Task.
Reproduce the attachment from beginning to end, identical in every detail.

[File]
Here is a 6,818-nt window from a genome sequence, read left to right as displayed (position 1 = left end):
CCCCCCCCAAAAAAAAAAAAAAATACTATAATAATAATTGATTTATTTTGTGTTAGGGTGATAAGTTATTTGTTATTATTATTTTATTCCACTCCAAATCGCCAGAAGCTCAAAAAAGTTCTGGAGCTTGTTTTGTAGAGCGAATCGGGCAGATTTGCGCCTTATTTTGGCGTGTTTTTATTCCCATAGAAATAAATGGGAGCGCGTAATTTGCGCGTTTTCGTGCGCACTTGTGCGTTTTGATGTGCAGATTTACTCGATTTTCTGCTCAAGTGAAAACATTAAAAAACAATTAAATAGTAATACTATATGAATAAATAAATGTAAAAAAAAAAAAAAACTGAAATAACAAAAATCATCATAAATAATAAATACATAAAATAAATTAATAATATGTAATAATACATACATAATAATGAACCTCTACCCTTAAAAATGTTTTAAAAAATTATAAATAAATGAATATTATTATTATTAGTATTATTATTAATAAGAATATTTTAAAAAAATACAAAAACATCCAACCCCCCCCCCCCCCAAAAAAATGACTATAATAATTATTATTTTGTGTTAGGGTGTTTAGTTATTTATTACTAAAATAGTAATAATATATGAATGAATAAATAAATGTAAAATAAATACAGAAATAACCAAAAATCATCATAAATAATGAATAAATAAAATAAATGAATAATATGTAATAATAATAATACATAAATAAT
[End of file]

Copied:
Here is a 6,818-nt window from a genome sequence, read left to right as displayed (position 1 = left end):
CCCCCCCCAAAAAAAAAAAAAAATACTATAATAATAATTGATTTATTTTGTGTTAGGGTGATAAGTTATTTGTTATTATTATTTTATTCCACTCCAAATCGCCAGAAGCTCAAAAAAGTTCTGGAGCTTGTTTTGTAGAGCGAATCGGGCAGATTTGCGCCTTATTTTGGCGTGTTTTTATTCCCATAGAAATAAATGGGAGCGCGTAATTTGCGCGTTTTCGTGCGCACTTGTGCGTTTTGATGTGCAGATTTACTCGATTTTCTGCTCAAGTGAAAACATTAAAAAACAATTAAATAGTAATACTATATGAATAAATAAATGTAAAAAAAAAAAAAAACTGAAATAACAAAAATCATCATAAATAATAAATACATAAAATAAATTAATAATATGTAATAATACATACATAATAATGAACCTCTACCCTTAAAAATGTTTTAAAAAATTATAAATAAATGAATATTATTATTATTAGTATTATTATTAATAAGAATATTTTAAAAAAATACAAAAACATCCAACCCCCCCCCCCCCCAAAAAAATGACTATAATAATTATTATTTTGTGTTAGGGTGTTTAGTTATTTATTACTAAAATAGTAATAATATATGAATGAATAAATAAATGTAAAATAAATACAGAAATAACCAAAAATCATCATAAATAATGAATAAATAAAATAAATGAATAATATGTAATAATAATAATACATAAATAAT